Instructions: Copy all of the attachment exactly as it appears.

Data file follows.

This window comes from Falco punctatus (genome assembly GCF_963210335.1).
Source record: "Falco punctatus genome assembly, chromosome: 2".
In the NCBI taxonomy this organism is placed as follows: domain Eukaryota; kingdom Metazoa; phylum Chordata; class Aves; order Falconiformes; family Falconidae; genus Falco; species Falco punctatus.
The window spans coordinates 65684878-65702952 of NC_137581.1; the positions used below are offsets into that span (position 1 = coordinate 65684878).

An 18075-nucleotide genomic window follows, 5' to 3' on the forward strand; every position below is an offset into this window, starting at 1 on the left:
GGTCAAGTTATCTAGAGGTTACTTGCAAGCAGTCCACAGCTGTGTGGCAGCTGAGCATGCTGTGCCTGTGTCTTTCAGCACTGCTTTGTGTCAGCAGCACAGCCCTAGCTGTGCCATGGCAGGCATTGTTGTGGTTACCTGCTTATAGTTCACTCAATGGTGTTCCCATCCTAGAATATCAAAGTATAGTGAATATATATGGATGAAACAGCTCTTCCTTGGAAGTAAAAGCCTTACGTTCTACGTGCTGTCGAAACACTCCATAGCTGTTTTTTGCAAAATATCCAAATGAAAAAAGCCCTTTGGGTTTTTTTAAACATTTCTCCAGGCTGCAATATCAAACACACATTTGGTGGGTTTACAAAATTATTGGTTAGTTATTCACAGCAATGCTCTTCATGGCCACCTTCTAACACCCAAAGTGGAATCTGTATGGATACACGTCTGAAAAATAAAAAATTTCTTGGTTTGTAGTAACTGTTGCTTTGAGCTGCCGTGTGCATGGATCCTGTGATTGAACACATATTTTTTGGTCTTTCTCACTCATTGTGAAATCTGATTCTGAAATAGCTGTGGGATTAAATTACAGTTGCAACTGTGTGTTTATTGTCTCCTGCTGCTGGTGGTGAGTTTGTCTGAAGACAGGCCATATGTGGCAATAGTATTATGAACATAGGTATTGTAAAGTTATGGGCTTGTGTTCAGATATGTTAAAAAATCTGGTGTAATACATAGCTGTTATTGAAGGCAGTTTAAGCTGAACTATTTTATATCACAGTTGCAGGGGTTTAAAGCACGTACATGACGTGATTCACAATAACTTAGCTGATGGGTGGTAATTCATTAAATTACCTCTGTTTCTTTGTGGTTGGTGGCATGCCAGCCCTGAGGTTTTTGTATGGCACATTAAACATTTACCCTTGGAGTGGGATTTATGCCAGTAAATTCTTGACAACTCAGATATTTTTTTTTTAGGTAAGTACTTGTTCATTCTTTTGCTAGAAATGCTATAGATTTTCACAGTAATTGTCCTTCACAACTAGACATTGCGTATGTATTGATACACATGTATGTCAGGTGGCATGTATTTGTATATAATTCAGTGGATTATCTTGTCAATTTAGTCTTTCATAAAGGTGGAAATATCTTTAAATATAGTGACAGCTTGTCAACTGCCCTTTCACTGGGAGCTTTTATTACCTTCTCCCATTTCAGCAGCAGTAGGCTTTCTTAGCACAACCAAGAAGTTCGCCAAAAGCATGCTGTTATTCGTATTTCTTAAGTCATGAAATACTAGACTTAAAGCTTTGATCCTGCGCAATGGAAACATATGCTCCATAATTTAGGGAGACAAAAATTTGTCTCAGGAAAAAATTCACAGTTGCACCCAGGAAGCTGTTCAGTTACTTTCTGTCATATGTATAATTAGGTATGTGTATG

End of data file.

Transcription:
This window comes from Falco punctatus (genome assembly GCF_963210335.1).
Source record: "Falco punctatus genome assembly, chromosome: 2".
In the NCBI taxonomy this organism is placed as follows: domain Eukaryota; kingdom Metazoa; phylum Chordata; class Aves; order Falconiformes; family Falconidae; genus Falco; species Falco punctatus.
The window spans coordinates 65684878-65702952 of NC_137581.1; the positions used below are offsets into that span (position 1 = coordinate 65684878).

An 18075-nucleotide genomic window follows, 5' to 3' on the forward strand; every position below is an offset into this window, starting at 1 on the left:
GGTCAAGTTATCTAGAGGTTACTTGCAAGCAGTCCACAGCTGTGTGGCAGCTGAGCATGCTGTGCCTGTGTCTTTCAGCACTGCTTTGTGTCAGCAGCACAGCCCTAGCTGTGCCATGGCAGGCATTGTTGTGGTTACCTGCTTATAGTTCACTCAATGGTGTTCCCATCCTAGAATATCAAAGTATAGTGAATATATATGGATGAAACAGCTCTTCCTTGGAAGTAAAAGCCTTACGTTCTACGTGCTGTCGAAACACTCCATAGCTGTTTTTTGCAAAATATCCAAATGAAAAAAGCCCTTTGGGTTTTTTTAAACATTTCTCCAGGCTGCAATATCAAACACACATTTGGTGGGTTTACAAAATTATTGGTTAGTTATTCACAGCAATGCTCTTCATGGCCACCTTCTAACACCCAAAGTGGAATCTGTATGGATACACGTCTGAAAAATAAAAAATTTCTTGGTTTGTAGTAACTGTTGCTTTGAGCTGCCGTGTGCATGGATCCTGTGATTGAACACATATTTTTTGGTCTTTCTCACTCATTGTGAAATCTGATTCTGAAATAGCTGTGGGATTAAATTACAGTTGCAACTGTGTGTTTATTGTCTCCTGCTGCTGGTGGTGAGTTTGTCTGAAGACAGGCCATATGTGGCAATAGTATTATGAACATAGGTATTGTAAAGTTATGGGCTTGTGTTCAGATATGTTAAAAAATCTGGTGTAATACATAGCTGTTATTGAAGGCAGTTTAAGCTGAACTATTTTATATCACAGTTGCAGGGGTTTAAAGCACGTACATGACGTGATTCACAATAACTTAGCTGATGGGTGGTAATTCATTAAATTACCTCTGTTTCTTTGTGGTTGGTGGCATGCCAGCCCTGAGGTTTTTGTATGGCACATTAAACATTTACCCTTGGAGTGGGATTTATGCCAGTAAATTCTTGACAACTCAGATATTTTTTTTTTAGGTAAGTACTTGTTCATTCTTTTGCTAGAAATGCTATAGATTTTCACAGTAATTGTCCTTCACAACTAGACATTGCGTATGTATTGATACACATGTATGTCAGGTGGCATGTATTTGTATATAATTCAGTGGATTATCTTGTCAATTTAGTCTTTCATAAAGGTGGAAATATCTTTAAATATAGTGACAGCTTGTCAACTGCCCTTTCACTGGGAGCTTTTATTACCTTCTCCCATTTCAGCAGCAGTAGGCTTTCTTAGCACAACCAAGAAGTTCGCCAAAAGCATGCTGTTATTCGTATTTCTTAAGTCATGAAATACTAGACTTAAAGCTTTGATCCTGCGCAATGGAAACATATGCTCCATAATTTAGGGAGACAAAAATTTGTCTCAGGAAAAAATTCACAGTTGCACCCAGGAAGCTGTTCAGTTACTTTCTGTCATATGTATAATTAGGTATGTGTATG